Monday, September 03, 2012

Michael Benton: Thinking About 21st Century Multiliteracies 2.0; Michael Wesch: A Portal to Media Literacy; Bill Cope and Mary Kalantzis: Designs for Social Futures

Thinking About 21st Century Multiliteracies, 2.0
by Michael Benton (2008)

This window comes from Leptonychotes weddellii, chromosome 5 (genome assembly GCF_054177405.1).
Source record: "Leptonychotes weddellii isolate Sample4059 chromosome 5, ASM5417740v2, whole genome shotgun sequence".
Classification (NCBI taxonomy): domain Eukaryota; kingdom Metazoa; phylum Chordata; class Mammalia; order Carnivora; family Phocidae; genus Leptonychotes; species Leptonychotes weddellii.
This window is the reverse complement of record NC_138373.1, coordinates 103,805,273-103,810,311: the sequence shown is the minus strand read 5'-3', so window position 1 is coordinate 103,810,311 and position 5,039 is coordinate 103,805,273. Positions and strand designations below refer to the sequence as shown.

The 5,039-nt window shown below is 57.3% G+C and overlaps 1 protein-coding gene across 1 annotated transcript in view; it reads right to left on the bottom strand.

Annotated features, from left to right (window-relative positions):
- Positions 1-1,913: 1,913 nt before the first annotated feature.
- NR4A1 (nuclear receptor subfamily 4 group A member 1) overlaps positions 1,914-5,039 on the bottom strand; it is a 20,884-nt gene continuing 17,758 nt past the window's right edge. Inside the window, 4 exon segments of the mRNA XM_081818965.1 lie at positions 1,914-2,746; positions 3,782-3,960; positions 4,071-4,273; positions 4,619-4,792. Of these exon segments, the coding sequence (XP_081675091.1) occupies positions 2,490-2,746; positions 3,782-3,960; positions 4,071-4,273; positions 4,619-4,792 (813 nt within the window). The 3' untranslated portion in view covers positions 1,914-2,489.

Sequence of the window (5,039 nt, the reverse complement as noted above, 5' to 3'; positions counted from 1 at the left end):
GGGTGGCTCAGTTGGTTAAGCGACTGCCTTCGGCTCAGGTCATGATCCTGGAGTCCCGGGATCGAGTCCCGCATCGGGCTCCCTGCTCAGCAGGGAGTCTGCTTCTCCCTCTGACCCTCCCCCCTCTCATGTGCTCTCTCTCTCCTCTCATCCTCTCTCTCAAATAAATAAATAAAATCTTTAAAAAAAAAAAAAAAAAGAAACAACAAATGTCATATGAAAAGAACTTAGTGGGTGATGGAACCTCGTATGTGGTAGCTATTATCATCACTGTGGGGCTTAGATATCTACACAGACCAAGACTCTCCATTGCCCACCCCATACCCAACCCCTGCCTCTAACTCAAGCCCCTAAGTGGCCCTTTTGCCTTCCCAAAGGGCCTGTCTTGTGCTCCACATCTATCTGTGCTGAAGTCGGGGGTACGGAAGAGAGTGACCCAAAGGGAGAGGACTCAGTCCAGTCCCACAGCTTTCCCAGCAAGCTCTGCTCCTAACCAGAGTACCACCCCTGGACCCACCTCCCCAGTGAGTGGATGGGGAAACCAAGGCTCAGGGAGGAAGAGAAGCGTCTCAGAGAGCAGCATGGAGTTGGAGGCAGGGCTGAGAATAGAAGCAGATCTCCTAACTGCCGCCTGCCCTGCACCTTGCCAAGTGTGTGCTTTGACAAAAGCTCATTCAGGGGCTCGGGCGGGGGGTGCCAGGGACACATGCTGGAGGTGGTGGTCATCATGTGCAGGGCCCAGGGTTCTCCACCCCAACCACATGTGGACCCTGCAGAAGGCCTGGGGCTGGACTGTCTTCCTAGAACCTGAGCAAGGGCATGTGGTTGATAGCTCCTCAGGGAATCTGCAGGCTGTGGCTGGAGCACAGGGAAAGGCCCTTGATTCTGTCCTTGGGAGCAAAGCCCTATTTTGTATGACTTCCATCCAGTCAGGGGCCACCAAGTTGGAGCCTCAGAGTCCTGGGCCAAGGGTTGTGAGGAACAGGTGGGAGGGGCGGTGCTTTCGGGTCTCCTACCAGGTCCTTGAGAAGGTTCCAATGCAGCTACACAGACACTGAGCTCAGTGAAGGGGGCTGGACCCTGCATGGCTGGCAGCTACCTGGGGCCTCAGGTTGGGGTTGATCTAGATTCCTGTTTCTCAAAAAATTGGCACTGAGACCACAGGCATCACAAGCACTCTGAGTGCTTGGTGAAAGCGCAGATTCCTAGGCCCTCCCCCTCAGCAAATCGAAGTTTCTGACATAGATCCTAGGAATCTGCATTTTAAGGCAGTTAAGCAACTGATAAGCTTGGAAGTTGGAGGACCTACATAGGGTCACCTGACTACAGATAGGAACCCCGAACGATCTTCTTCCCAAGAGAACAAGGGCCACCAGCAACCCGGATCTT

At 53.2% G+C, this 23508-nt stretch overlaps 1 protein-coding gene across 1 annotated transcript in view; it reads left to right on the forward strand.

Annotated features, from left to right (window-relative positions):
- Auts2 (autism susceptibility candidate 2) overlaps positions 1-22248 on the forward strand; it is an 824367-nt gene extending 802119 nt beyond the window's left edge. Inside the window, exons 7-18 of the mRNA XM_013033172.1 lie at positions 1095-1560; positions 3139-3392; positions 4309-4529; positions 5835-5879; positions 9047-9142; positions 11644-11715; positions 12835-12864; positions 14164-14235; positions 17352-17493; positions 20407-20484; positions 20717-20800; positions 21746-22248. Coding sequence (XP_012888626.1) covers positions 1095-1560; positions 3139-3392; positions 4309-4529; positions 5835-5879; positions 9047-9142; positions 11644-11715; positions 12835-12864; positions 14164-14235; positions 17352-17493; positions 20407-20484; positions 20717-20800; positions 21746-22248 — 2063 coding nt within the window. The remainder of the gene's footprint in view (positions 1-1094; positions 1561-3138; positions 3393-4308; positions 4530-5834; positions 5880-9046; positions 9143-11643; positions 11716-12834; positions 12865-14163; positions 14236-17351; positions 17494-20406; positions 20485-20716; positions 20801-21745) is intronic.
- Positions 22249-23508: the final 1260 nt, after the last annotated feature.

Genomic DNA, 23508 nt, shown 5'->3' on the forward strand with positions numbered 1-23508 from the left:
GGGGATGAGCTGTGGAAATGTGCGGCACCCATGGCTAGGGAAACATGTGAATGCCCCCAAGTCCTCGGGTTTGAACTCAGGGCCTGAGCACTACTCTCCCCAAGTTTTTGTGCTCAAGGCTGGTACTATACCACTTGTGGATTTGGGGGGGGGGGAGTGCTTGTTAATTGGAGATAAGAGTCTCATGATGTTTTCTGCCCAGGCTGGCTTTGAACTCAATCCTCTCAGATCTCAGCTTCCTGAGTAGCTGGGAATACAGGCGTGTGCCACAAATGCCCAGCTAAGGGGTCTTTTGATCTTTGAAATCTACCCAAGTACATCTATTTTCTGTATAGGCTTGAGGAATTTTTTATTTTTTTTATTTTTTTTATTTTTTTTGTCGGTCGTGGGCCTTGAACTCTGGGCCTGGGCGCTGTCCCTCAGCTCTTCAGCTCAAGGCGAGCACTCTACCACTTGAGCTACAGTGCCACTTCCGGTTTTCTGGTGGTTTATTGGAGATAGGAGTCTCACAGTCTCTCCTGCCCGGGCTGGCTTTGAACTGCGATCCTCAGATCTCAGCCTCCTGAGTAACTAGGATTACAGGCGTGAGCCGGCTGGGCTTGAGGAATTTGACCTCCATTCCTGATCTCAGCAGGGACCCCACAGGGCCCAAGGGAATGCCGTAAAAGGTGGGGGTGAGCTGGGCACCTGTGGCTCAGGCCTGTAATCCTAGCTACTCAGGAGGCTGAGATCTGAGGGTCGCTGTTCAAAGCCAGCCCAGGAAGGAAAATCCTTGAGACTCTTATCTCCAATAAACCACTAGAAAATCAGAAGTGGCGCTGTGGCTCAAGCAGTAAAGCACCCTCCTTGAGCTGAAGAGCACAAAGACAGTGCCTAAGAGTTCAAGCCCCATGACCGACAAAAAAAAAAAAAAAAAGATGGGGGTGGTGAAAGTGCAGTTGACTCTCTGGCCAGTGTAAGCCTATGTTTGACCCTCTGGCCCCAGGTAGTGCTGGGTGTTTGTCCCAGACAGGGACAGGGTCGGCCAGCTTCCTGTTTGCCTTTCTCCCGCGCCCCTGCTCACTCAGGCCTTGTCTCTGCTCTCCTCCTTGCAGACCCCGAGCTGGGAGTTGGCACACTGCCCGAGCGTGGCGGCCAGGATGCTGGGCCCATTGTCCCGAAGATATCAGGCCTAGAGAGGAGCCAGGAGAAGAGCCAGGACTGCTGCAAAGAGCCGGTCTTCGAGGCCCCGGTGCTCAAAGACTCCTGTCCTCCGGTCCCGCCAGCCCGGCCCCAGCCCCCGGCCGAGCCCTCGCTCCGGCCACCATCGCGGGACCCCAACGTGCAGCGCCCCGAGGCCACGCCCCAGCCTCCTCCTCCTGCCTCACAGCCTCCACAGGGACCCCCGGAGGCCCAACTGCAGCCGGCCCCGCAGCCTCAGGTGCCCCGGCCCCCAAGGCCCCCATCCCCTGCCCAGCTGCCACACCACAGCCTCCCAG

I found this edition of Michael Wesch's lecture by mapping it in in a keyword request on Time Tube and finding it on Stephen's Lighthouse. Of course as the logo tells us it originated from a You Tube posting and it is a lecture from the University of Manitoba. Thanks to Kevin Kelly for mentioning Time Tube, a great time waster and useful tool for learning, in his essay in The New York Times Magazine: Becoming Screen Literate and this essay was referred to me by the film news site Green Cine Daily [which I surf daily] and now I am referring it to you on this weblog Dialogic and so it goes.............. all of this after a Friday Bluegrass Community and Technical College special faculty meeting to brainstorm on how we could emphasize traditional reading skills in our courses/college. I mentioned that we need to develop mulitliteracies, not just print-based literacy? Michael Wesch is a Cultural Anthropologist whose emphasis is symbolic anthropology and I listened to the video [and stopped to watch it and review certain parts] while packing over seven bookcases of books in my current residence, for moving to my new place. This is a difficult task for me because I am a bibliophile and constantly end up sitting cross legged on the floor reading one of my books. Last night I gave a lecture to two hundred students on "The Politics of Film" with 23 pages of notes on the subject and 40 film clips. On Wednesday, I showed the documentary Lake of Fire on the abortion debate in the US for the Bluegrass Film Society and on Tuesday I showed the Turkish-German film Head-On to my International Film Studies students [I noticed earlier today I've already received email-responses to the film from students in the course, but I reserve Tuesday for reading and responding to them]. I just got off the phone with my girlfriend Laura who is producing a comparative photo-essay of a project she did last weekend when we traveled to document the presentation/audiences at fossil site-museums at Big Bone Lick, KY/Falls of the Ohio, IN in contrast to the Creation Museum in Northern KY [I must confess, I snuck in without paying to this one -- twice]. This afternoon I discussed a special issue on Religion and Culture that I am editing for the journal Reconstruction with Nate Hinerman who teaches the Philosophy of Religion at the University of San Francisco and asked another friend Jonathan Vincent who is a PhD candidate in American Studies at the University of Illinois if he would review Chalmers Johnson's book Nemesis for the same journal. I am the review editor. I have only met one of my editorial members and managed to put together a section on International bloggers, for a special issue on Theories/Practice of Blogging, which featured over 40 bloggers from around the world... none of them I had met: Why I Blog. I will see Nate and Jonathan when we meet in San Francisco in the Spring with a group of comrades from around the nation (CA, IL, KY, NC, TN) who have joined together to form a Special Interest Group for CCCC called "Using and Generating Student Archives"--eight of us are presenting papers at the conference. During a fantastic lunch at the local Mediterranean restaurant Sahara's -- the owners are three brothers from Jordan -- this afternoon I read my copy of Robert McChesney's new book The Political Economy of Media until I met Ron Duke, who asked to sit at my table, and I found out he is a buddy of the history professor Jake Gibbs at my college. The two of us discussed economic theory until I had to leave to go the special faculty meeting at my college. A large part of my leisure time this week was spent researching the Russian theorist Mikhail Bakhtin's [or the Bakhtin circle's?] concept of Ideological Becoming and viewing films for my Spring 2009 International Film Studies course [Blue; Kiss of the Spider Woman; The Quiet Town]. When I clean my house, do laundry, surf the Internet, or cook I listen to podcasts on my computer. I even bought a pair of little Bose speakers so I can hear it throughout my home while working, my favorite episodes I share on Dialogic. I don't watch TV, I guess this has replaced it. My IPod was used for one week, I despise the device and gave it to a friend because it shuts me off from the world when I am outside, but I love the aggregator [September 2, 2012 note: I have another IPOD, and have become quite attached to it as I use it to listen to political/cultural/historical podcasts while walking back and forth to work.] I recently put Feedjit on my blog because I like seeing what people are visiting and because it reminds me of earlier posts on the blog. Sometimes I revisit them when I notice a visitor has gone to that page--and no kidding, as I write this someone from Davenport, Florida popped onto Dialogic to view an earlier post, that I had forgotten, on Michael Wesch's earlier classroom project World Simulation Video ... and so it goes... what is literacy in the 21st century?)